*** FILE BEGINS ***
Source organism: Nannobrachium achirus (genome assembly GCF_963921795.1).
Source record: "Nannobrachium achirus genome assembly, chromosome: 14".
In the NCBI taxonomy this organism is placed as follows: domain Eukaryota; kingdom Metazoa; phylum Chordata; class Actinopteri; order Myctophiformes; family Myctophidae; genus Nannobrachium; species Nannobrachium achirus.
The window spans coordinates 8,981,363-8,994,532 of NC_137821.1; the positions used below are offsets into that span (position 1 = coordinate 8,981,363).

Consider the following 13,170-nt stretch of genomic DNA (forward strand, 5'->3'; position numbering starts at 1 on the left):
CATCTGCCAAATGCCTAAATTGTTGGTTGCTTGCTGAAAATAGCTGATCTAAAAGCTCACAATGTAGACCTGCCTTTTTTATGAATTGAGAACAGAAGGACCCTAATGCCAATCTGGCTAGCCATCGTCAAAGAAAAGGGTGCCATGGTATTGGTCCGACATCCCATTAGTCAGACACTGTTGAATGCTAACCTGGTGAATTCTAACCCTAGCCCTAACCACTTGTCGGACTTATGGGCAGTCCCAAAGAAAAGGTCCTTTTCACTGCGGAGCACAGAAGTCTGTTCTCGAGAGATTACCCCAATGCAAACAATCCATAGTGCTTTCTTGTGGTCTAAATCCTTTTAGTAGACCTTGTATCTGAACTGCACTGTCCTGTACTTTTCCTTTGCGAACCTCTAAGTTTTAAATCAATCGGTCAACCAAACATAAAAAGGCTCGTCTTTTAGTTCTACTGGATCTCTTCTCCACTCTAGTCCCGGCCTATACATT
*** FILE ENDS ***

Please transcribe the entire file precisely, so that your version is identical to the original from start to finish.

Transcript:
Source organism: Nannobrachium achirus (genome assembly GCF_963921795.1).
Source record: "Nannobrachium achirus genome assembly, chromosome: 14".
In the NCBI taxonomy this organism is placed as follows: domain Eukaryota; kingdom Metazoa; phylum Chordata; class Actinopteri; order Myctophiformes; family Myctophidae; genus Nannobrachium; species Nannobrachium achirus.
The window spans coordinates 8,981,363-8,994,532 of NC_137821.1; the positions used below are offsets into that span (position 1 = coordinate 8,981,363).

Consider the following 13,170-nt stretch of genomic DNA (forward strand, 5'->3'; position numbering starts at 1 on the left):
CATCTGCCAAATGCCTAAATTGTTGGTTGCTTGCTGAAAATAGCTGATCTAAAAGCTCACAATGTAGACCTGCCTTTTTTATGAATTGAGAACAGAAGGACCCTAATGCCAATCTGGCTAGCCATCGTCAAAGAAAAGGGTGCCATGGTATTGGTCCGACATCCCATTAGTCAGACACTGTTGAATGCTAACCTGGTGAATTCTAACCCTAGCCCTAACCACTTGTCGGACTTATGGGCAGTCCCAAAGAAAAGGTCCTTTTCACTGCGGAGCACAGAAGTCTGTTCTCGAGAGATTACCCCAATGCAAACAATCCATAGTGCTTTCTTGTGGTCTAAATCCTTTTAGTAGACCTTGTATCTGAACTGCACTGTCCTGTACTTTTCCTTTGCGAACCTCTAAGTTTTAAATCAATCGGTCAACCAAACATAAAAAGGCTCGTCTTTTAGTTCTACTGGATCTCTTCTCCACTCTAGTCCCGGCCTATACATT